Dimensions: 29,5 x 14 cm
Jacopo Negretti: (1548/50- 14 October 1628), best known as Jacopo or Giacomo Palma il Giovane or simply Palma Giovane ("Young Palma"),was an Italian painter from Venice and a notable exponent of the Venetian school.
After Tintoretto's death (1594), Palma became Venice's dominant artist perpetuating his style. Outside Venice, he received numerous commissions in the area of Bergamo, then part of the Venetian Domini di Terraferma, and in Central Europe, most prominently from the connoisseur emperor Rudolph II in Prague.
Palma was born in Venice. Born into a family of painters, he was the great-nephew of the painter Palma Vecchio ("Old Palma") and the son of Antonio Nigreti (1510/15-1575/85), a minor painter who was himself the pupil of the elder Palma's workshop foreman Bonifacio de' Pitati and who after Bonifazio's death (1553) inherited Bonifacio's shop and clientele; the younger Palma seems to have polished his style making copies after Titian.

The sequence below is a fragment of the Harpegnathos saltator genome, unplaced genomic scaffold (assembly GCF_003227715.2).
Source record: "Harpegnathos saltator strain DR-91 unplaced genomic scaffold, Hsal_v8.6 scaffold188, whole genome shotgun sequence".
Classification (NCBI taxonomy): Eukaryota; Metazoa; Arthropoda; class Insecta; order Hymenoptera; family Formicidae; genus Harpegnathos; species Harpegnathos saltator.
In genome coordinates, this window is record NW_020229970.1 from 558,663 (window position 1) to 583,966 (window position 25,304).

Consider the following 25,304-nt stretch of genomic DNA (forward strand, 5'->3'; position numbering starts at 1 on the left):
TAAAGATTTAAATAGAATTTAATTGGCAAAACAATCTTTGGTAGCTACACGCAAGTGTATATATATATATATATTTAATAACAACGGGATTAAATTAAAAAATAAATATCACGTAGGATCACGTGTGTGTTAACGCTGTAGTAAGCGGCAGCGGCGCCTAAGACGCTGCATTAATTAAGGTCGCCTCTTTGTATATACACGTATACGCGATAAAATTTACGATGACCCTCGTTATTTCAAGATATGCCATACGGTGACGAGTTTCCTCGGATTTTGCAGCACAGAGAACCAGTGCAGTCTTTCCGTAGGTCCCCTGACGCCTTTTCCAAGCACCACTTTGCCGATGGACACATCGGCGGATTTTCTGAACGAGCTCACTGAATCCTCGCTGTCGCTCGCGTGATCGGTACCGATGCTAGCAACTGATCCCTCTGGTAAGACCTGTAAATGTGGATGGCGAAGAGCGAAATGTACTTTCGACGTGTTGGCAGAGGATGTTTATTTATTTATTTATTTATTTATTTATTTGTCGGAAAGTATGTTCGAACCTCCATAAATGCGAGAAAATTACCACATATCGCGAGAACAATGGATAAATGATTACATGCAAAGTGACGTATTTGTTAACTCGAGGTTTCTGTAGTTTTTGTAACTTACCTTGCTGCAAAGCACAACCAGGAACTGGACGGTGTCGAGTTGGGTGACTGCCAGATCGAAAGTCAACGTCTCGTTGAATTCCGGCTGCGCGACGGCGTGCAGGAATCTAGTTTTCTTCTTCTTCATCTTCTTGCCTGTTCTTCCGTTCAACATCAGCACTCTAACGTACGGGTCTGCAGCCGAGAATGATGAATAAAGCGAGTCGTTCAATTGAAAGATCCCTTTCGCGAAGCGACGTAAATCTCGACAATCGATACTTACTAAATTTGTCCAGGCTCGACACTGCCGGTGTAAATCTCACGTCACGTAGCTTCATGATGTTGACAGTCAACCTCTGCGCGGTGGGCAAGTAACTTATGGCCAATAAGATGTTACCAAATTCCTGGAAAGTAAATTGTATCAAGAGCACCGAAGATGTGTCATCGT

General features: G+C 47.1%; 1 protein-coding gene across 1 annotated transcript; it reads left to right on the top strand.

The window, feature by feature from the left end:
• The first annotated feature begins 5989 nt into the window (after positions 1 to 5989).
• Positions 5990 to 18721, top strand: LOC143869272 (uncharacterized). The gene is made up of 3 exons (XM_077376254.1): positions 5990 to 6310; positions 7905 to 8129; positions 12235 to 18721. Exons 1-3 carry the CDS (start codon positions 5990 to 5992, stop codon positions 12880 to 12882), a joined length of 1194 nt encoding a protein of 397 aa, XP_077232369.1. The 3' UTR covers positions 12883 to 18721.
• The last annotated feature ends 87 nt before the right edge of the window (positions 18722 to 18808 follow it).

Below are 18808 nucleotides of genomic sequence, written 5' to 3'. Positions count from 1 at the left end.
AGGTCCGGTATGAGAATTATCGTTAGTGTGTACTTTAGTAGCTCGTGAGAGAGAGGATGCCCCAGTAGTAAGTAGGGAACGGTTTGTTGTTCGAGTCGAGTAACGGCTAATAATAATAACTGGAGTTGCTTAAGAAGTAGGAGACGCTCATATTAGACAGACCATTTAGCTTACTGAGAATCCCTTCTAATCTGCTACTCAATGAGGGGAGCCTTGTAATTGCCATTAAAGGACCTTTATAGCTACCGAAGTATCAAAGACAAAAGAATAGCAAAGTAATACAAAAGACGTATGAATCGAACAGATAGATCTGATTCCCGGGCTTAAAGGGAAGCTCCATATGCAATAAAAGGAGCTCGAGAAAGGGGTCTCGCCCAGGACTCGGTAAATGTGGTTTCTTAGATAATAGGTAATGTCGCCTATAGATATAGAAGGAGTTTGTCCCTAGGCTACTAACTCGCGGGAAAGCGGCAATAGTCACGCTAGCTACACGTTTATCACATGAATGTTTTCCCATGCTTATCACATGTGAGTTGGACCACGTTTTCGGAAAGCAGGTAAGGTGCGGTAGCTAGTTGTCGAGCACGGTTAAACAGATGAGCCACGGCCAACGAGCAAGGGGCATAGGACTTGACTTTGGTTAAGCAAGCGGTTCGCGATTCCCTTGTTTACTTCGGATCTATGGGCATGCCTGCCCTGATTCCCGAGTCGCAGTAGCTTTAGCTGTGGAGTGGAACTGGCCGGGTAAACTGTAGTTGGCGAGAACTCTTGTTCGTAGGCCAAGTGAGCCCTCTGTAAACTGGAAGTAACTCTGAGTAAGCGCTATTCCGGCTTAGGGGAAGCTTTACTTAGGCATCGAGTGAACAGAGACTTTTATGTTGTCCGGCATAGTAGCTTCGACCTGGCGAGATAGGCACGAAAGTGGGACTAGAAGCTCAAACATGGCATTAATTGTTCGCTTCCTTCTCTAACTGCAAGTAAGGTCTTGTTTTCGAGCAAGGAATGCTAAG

In 1567 Guidobaldo II della Rovere, duke of Urbino, recognized Palma's talents, supporting him for four years and sending him to Rome, where he remained until about 1572. Shedding most remnants of Roman manner after his return to Venice, Palma adopted the inescapable models and mannerisms of Tintoretto. His early biographers assert that he found a place in the ageing Titian's workshop; when the master died, Palma stepped in to finish his last work, the Pietà in the Accademia, Venice. Palma's first major public commission arrived after a 1577 fire in the Doge's Palace: three scenes in its grand council hall. By the mid-1580s he had digested Tintoretto's versatile figure postures and Titian's thick surfaces, emphasis on light, and loose brushstroke. In Palma Giovane's output, Freedberg detects also "an occasional discursive opulence à la Veronese; and inclinations towards descriptive naturalism à la Bassano."
Rejecting Mannerism in the 1580s, he embraced a reformist naturalism. He varied the ingeniously synthesised amalgam according to subject matter and patrons' own eclectic and conservative tastes, with "virtuoso skill and a facile intelligence"